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The RoundTable

Vietnam: Instant Amnesia

Winter 1991


Major Articles

  • An Interview with Dan Berrigan, SJ – Michael Bartz
  • Trying to Find a Way Home – Charlie King
  • Visions of Righteousness – Noam Chomsky
  • Looking for Truth in the Literature about Vietnam – Michael Bartz


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Regular Features

  • Why This Issue – Michael Bartz
  • Cover – Artwork by Jeremy Nantz
  • Centerfold –  Voices from the Ho Chi Minh Trail – Larry Rottmann
  • From our Mailbag
  • From Latin America – Ann Manganaro, SL
  • From Karen House – Katrina and Jim Plato
  • From Little House - Mary Ann McGivern, SL
  • RoundTable Talk – Ellen Rehg
  • Statement on the Persian GulfSt. Louis Catholic Worker Community

Why This Issue:

When I approached the Catholic Worker Community last summer with the idea of being a guest editor for this issue, I had in mind two ideas: first, the continuing uneasiness many people feel about how this country has dealt with Vietnam, the war, and its veterans these past few years; and second, my own feelings that most of the great literature that had come out of the war was being neglected- much of it unread and going out of print.  As I write now, though, over a million troops and untold machines and weapons of war stand poised in the sands of the Persian Gulf area awaiting decisions by men who have already shown their total willingness to shed blood to further their political purposes. (One wonders if we will ever know just how many Kuwaiti and Panamanian citizens died in those invasions.) So, along with past questions about Vietnam that still haunt us, we are daily bombarded with mentions of that war in this new context. This war (they speak of it inevitably) will not be like Vietnam. It will not be a half-hearted effort of a muzzled military. No hands tied behind the back this time. And on and on endlessly.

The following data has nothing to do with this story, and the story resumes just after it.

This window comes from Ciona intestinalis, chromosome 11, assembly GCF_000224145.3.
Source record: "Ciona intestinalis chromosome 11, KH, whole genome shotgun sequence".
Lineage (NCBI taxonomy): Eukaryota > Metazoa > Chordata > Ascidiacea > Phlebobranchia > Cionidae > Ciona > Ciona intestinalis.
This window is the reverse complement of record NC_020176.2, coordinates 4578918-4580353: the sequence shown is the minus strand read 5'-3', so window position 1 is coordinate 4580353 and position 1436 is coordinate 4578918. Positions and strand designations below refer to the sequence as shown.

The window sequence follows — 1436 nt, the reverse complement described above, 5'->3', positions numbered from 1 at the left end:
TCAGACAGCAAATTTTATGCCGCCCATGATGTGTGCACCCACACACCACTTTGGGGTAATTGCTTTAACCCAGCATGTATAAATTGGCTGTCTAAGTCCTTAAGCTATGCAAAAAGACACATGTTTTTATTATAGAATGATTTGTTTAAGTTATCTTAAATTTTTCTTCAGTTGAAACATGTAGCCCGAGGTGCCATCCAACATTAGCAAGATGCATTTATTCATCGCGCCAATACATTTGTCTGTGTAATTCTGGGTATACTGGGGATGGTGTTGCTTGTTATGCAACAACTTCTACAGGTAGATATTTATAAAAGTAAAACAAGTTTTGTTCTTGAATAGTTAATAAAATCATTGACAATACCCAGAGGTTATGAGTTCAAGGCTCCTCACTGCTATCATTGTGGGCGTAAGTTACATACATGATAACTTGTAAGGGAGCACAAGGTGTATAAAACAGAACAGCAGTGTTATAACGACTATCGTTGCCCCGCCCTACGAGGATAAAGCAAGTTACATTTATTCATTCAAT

Our collective repression about Vietnam allows such tripe. Our fleeting memories of 14 million megatons of ordnance fired and dropped, 19 million gallons of chemical toxins sprayed, 10 million refugees created, and almost 2 million people killed fade into the distant past as new wars are built on the false ideas of the old ones.

This issue, then, has taken on more purpose. As you read, war may or may not already have begun. We pray that it hasn't. Our struggle for healing with Vietnam veterans can be a paradigm for other healings yet to come, and to that end we attempt here to inspire a renewed. discussion about Vietnam that can aid in that work. Noam Chomsky begins with his usual razor sharp analysis of ruling class and intelligentsia collaboration with the "approved" versions of our wars in Indochina. Daniel Berrigan offers challenging answers to a broad range of questions about the war in our lives, past and present. We are treated to a behind-the-scenes look at the writing of a song about the Vietnam Veterans Memorial by its author, folksinger Charlie King. Larry Rottmann shares with us the poetic voices of Vietnamese veterans. And I draw upon my past work with literature about the war to offer suggestions for those who would-like to read more. My student at C.B.C. High School, junior Jeremy Nantz, did the illustration for the cover.

Looking over the whole issue, I am most struck by something Dan Berrigan said: answers about healing first come out of experiences of prayer. What a challenge to us in these present bloody times as we continue to educate ourselves and others about history, and pursue that oftentimes elusive healing.

-Michael Bartz

[Editors' Note: We want to thank Michael Bartz, our guest editor, for this issue. Having done extensive reading on the Vietnam War, Michael came to us about 10 months ago with an idea of looking at this reality in our lives and how the events and ideologies of that period continue to affect many people today. So Michael, for your many hours of planning, soliciting articles, editing, and writing, you have our gratitude. Hopefully, because of your labors, more of us will see that there's more to remembering than not forgetting.]



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